Data fusion: John Roberts on the new frontline of marketing

John Roberts is a professor of marketing at UNSW, with a joint appointment at London Business School. He spoke to Julian Lorkin about the impact of big data in marketing.

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John Roberts is a professor of marketing at UNSW Business School, with a joint appointment at London Business School. He has extensive senior executive experience and has been a visiting professor at Stanford, MIT, the University of Hamburg, and the Hong Kong University of Science and Technology. Roberts spoke to Julian Lorkin for BusinessThink.

BusinessThink: The TV series Madman may be coming to an end but the marketing theory that began in that era is still with us. Once it was all about a great advert in the newspaper and then we moved on to a good colour TV advert. Before long we had loyalty cards and recently we've had digital advertising on our computers. Now, marketing companies want to move forward to a world where data mining and targeted adverts are king. So, how do companies understand customers in what's increasingly tomorrow's world?

John Roberts: There's a lot more data coming at marketers today and so marketers can learn about their customers – particularly what their customers do – a lot more easily because the data is recorded and can be analysed.

BT: I'm told that "data fusion" is almost a holy grail. What is it and why is it so important?

Roberts: Data fusion: If I'm going to understand you as one of my customers, I am going to learn about you from a lot of different sources. I am going to learn about you from what you do, I am going to learn about you from your credit cards, I am going to learn about you from your mobile, from the searches you do on Google. And if I can put those pieces together, I'll have a much more complete view of you than if I can only look at them separately. So if I want to really understand [someone], I have to be able to know that the person who did that Google search is the same person who is going to shop in my store one week later.

BT: And there's a lot of consumer push back isn't there?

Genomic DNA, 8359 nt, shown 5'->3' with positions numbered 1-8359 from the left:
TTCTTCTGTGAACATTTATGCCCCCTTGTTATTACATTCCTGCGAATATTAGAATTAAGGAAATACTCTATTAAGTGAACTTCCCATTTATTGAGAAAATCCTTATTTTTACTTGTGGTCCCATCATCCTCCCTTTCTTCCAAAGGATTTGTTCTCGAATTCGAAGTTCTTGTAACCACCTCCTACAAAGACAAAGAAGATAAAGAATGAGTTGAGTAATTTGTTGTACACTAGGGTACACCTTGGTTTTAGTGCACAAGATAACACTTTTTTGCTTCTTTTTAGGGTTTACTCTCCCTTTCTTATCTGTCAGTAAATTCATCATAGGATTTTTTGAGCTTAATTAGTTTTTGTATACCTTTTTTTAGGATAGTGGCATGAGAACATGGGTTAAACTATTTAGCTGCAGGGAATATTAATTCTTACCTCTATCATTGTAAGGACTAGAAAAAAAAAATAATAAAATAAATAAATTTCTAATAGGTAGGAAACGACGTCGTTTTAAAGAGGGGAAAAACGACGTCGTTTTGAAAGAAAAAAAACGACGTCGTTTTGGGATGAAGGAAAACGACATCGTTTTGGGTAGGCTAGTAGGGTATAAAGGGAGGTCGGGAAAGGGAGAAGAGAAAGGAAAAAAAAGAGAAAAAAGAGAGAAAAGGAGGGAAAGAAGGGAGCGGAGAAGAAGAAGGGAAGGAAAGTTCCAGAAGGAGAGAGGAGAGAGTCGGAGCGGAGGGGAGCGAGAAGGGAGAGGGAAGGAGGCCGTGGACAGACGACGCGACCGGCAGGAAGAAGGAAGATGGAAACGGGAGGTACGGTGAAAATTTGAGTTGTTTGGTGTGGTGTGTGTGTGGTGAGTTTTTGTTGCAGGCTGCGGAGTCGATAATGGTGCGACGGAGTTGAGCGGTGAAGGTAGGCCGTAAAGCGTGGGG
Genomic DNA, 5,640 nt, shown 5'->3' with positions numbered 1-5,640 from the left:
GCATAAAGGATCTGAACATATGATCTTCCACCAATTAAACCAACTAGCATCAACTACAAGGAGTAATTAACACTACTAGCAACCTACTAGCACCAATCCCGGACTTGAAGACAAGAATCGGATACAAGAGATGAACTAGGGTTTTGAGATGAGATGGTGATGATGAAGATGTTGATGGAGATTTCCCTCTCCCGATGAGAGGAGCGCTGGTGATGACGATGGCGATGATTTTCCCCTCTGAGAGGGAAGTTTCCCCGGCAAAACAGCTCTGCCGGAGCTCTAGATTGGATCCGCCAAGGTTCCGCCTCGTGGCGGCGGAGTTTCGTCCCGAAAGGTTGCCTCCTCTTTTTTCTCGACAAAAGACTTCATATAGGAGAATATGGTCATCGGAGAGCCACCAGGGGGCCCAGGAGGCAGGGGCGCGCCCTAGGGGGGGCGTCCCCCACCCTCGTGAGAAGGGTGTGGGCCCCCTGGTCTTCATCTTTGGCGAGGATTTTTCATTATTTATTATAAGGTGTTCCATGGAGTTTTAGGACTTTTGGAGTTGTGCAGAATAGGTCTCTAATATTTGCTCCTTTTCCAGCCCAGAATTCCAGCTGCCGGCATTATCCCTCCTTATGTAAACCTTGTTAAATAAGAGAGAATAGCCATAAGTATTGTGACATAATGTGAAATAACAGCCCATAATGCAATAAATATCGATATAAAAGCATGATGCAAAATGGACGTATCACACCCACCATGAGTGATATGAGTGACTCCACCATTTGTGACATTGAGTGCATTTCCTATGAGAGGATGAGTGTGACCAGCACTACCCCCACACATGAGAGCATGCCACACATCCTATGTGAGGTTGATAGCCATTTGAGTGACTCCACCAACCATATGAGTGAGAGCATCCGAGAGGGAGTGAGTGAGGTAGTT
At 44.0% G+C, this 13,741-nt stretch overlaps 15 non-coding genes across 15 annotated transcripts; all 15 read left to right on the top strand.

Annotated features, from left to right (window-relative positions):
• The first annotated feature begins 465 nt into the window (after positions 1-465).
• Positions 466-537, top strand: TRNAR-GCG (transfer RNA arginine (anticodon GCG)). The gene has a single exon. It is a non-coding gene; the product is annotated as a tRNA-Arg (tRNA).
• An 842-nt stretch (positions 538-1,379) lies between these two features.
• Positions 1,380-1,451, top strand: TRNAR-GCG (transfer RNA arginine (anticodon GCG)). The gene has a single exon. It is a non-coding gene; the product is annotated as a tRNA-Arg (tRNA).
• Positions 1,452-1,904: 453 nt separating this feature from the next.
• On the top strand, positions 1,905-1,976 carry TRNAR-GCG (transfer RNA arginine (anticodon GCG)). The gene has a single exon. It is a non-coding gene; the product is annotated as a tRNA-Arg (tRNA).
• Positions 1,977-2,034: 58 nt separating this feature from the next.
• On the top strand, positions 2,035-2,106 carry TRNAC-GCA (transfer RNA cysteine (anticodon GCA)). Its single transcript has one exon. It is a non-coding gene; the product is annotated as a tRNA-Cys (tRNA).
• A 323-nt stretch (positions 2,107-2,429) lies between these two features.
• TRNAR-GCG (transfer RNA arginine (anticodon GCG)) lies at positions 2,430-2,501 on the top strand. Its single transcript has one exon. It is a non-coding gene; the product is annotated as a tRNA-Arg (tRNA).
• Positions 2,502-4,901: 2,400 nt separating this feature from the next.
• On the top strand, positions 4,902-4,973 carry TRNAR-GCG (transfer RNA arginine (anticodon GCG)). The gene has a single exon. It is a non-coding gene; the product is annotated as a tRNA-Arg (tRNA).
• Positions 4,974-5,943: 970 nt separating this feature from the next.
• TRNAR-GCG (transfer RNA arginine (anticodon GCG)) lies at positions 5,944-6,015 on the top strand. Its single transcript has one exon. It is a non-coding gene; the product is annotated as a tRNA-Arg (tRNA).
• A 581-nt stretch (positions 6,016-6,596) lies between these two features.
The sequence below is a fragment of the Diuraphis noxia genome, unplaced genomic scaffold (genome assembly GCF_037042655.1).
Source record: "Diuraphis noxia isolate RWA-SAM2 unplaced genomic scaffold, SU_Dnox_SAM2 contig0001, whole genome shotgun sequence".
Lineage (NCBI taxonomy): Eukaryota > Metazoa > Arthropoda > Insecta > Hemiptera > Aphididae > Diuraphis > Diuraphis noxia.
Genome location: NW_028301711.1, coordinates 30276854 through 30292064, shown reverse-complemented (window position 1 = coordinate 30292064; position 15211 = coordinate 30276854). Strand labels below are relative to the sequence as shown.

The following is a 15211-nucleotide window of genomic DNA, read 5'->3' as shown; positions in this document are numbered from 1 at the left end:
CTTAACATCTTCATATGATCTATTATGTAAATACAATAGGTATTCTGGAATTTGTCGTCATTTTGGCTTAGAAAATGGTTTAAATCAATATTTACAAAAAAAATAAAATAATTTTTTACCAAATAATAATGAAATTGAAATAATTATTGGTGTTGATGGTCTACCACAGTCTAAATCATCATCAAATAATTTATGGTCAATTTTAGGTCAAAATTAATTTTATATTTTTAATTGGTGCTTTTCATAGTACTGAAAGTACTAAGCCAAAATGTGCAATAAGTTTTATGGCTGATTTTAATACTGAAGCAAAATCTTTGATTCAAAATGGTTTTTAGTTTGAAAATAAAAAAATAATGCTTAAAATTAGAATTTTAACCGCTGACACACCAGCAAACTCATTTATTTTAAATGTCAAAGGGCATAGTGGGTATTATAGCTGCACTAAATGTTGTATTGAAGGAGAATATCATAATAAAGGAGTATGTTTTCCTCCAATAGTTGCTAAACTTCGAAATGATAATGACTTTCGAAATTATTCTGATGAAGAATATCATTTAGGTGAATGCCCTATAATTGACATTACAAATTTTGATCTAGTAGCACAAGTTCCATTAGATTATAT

Roberts: There can be consumer push back against the ability of marketers to understand them and to address their needs better because they may feel their privacy is being invaded. For example, they may feel as though they have been manipulated.

I think there are two issues involved. One is that there's an off spin of equation here: you're giving me benefits because you understand me better and you're giving things that better meet my needs. To the extent that I do that, you are going to be actually happier with me. For example, Tesco is the UK's biggest retailer and does a terrific job of understanding its customers and targeting offers and products to meet them. So you're happier for me to use that knowledge because you're getting some benefit from it.

I guess the second issue is that there's a cost, and the cost to the consumer is that they feel they are being observed. They feel less free, they may feel manipulated, and they may be manipulated. I think the community is doing a reasonably good job of putting regulations in place so that I, as a marketer, can't market to you unless I have your permission. And I think that is an ongoing work in progress, where we have to keep on making sure, as a community, we protect ourselves and our privacy.

BT: You briefly mentioned Tesco. When their loyalty card was launched nearly two decades ago, it was a marketer's dream of suddenly collecting all this information.  But where's the loyalty, because everybody has them now? And, in particular, if it comes down to Frequent Flyer cards, which are in effect another type of loyalty card, customers are getting very cynical about them. Why should they actually be loyal?

Roberts: Loyalty cards are a terrific example of how marketing is changing. It's not so much the loyalty card anymore as the loyalty relationship, and so the card is just a manifestation which says you, the customer, have a relationship with me, the marketer. But if I can better meet your needs by better understanding your behaviour from the shopping and search you do, then I am actually in a very strong position.

Loyalty is bigger than it ever was, but the loyalty card itself is probably less important if just having a card saying that you are a Qantas Frequent Flyer really means a lot less. But if Qantas [could] now understand that you would love to be able to use your work Frequent Flyer miles to have a holiday with your family, and they could tailor such a holiday, and tailor me a different one, then that's very valuable.

Read the full interview at BusinessThink.